Private-sector companies typically have a business (user) organization and an IT organization (CIO) and make leadership decisions on which one will lead a given project, whereas the DoD has three different entities: a business (user) organization, an IT organization typically led by a CIO, and an acquisition organization led by an acquisition executive. Industry best practices show that adding unnecessary layers of other decision makers to the acquisition process obviates the benefits derived from the common commercial practice of business-led projects.
Recognizing the benefits of such a proven private-sector business model, one of the panel’s recommendations is to create portfolio leads who are experts in their respective business processes and are empowered to make trade-off decisions among projects in their portfolios. This simplified structure will move DoD closer to the industry model of tackling IT and business system challenges.
The panel is thus recommending a simplified acquisition governance structure for DBSs, led by a CMO with consolidated authority for requirements, resources and acquisition. Importantly, this new authority would not require the CMO to go through the existing acquisition chain of command. The CMO would be supported by enterprise process owners for each of the major business functions, and they in turn would own portfolios of projects within the military departments headed by portfolio leads.
Besides streamlining the acquisition chain of command for DBSs, this structure allows empowered decision makers to change policies to enable adoption of commercial solutions rather than allowing unique government rules to drive costly customization of commercial off-the-shelf software.
To complement that change in management approach, the panel is endorsing the primary software development and solutions process known as Agile. The private sector has almost universally adopted Agile methods as a way to speed software delivery to end users. This shift was based in part on the realization that shorter iterations and close-knit multidisciplinary teams could create software that actually did what users wanted as close to real time as possible.
Agile methods change the frame of reference from measuring the process to measuring the outcome, usually by observing working software. Continuous feedback from business users is one of the hallmarks of Agile, and in conjunction with frequent releases, it allows for adjusting the project more quickly and ultimately solving the business problem better and faster. In this approach, business results are the priority, not compliance or administrative paperwork.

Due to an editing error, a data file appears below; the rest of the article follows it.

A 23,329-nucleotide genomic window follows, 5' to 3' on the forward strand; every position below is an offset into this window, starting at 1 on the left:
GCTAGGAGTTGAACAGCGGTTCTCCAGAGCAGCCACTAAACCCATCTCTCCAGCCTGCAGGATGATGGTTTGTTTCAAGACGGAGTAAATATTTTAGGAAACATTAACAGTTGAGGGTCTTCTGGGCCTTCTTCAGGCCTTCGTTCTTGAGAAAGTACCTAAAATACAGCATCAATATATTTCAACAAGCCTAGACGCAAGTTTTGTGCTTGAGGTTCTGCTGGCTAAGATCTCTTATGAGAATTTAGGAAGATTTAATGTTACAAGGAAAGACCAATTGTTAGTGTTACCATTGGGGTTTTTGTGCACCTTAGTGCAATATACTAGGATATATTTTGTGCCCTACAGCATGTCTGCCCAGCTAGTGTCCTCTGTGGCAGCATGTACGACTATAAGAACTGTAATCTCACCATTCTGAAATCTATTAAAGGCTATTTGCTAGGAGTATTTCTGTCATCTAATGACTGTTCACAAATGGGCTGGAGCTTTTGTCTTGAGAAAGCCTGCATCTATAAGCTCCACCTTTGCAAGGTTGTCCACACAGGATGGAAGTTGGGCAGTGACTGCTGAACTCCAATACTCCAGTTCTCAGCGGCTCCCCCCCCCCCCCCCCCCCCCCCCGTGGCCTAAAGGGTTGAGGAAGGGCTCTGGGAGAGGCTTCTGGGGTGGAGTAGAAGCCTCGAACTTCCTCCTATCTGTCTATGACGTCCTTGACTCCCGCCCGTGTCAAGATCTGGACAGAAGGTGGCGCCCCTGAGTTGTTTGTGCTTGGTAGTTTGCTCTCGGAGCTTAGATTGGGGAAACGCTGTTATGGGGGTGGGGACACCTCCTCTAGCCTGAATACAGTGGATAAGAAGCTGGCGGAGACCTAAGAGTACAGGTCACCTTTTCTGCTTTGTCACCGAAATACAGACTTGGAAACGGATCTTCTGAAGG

Agile is increasingly called out in DoD policy and guidance. The fiscal 2018 National Defense Authorization Act supports the use of Agile in critical software-related activities and directs establishment of Agile pilots for DBS programs. The panel’s recommendations complement these pilot programs by identifying systemic changes to the acquisition system that will enable Agile to flourish, rather than thwarting it like the current system.
In the panel’s recommended structure, the product owner would make day-to-day decisions, and escalate decisions to the portfolio lead only when necessary. In no case would either of these decision makers need to convene a committee or do multiple briefings to get a decision on deploying new functionality. These recommendations are available on the panel’s website as part of the Volume 1 Report delivered to the Secretary of Defense and Congress on January 31.
The days of unnecessary bureaucracy must yield to a common best practices approach — the Defense Department simply doesn’t have the time to wait years for DBS capability. Empowering those people most informed about the business processes they oversee to make smart decisions quickly while using Agile methods is the obvious, yet surprisingly bold, solution that can improve the DoD’s inefficient IT acquisition process.
Nick Tsiopanas currently supports the IT acquisition team of the Section 809 Panel, which was established by Congress to streamline and improve DoD acquisition. He is the founder and president of ZYGOS Consulting, which specializes in providing acquisition support to government clients.